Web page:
increasing the tensile strength of geogrid
Journal of Civil and Structural Engineering Volume2, No 3.
grade, the confinement of the concrete 14. American Concrete Institute (ACI). (2005). “Building code
compressive strength of the column requirements for structural concrete (ACI 318-05) and
specimen will increase. commentary (ACI 318R-05).” ACI Committee 318,
Farmington Hills, Mich.
From the experimental and analytical analysis it was
15. Mander, J. B., Priestley, M. J. N., and Park, R. (1988).
observed that geogrid is a better replacement of steel “Theoretical stress-strain model for confined concrete.” J.
ties. Struct. Eng., 114(8), 1804–1826.

7. REFERENCE
1. Bing, L., Park, R., and Tanaka, H. (2001). “Stress-strain
behaviour of high-strength concrete confined by ultra-high-
and normal-strength transverse reinforcements.” ACI Struct. Yenumula Anand Babu. Received his
J., 98(3), 395–406. B.Tech Degree in CIVIL From
.
2. Shamsai, M., and Sezen, H. (2005). “Fast and easy concrete Acharya Nagarjuna University
construction using innovative steel reinforcement.” Proc., Gunur(Dt),The M.Tech Degree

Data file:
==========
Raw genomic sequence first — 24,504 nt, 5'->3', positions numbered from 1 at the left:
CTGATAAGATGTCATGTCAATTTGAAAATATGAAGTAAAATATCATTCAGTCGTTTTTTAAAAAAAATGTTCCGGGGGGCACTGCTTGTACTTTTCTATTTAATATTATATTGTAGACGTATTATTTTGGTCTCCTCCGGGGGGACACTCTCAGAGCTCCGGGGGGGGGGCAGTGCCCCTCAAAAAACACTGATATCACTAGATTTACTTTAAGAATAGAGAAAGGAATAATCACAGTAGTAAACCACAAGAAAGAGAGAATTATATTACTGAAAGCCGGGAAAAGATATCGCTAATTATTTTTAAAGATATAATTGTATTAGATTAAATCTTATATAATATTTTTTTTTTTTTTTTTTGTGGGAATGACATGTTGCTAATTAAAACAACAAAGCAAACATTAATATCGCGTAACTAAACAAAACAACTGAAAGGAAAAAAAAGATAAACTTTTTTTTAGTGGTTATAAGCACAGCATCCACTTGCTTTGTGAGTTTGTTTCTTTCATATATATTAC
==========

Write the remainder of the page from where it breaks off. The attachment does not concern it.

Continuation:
Construction Research Congress, ASCE, Reston, Va., 317–
321.
Structural Engineering in CIVIL From
3. Shamsai, M. (2006). “Prefabricated cage system for MIST ENGINEERING COLLEGE (JNTUH) .He has
reinforcing concrete members.” Ph.D. dissertation, Dept. of 8 Years Of Teaching Experience. At Present, He is
Civil and Environmental Engineering and Geodetic
Sciences, Ohio State Univ., Columbus, Ohio. working As an Associate Professor and HOD of
4. System (2007) Halil Sezen, M.ASCE; and Mohammad CIVIL Department in M.V.R.COLLEGE OF
Shamsai “High-Strength Concrete Columns Reinforced
with Prefabricated Cage” J.Constr.Eng.Manage ENGINEERING & TECHNOLOGY Affiliated
(2007)133:864-870 JNTUK Kakinada.
5. Shamsai, M., Whitlatch, E., and Sezen, H. (2007).
“Economic evaluation of reinforced concrete structures with

ISSN: 2348 – 8352 www.internationaljournalssrg.org Page 17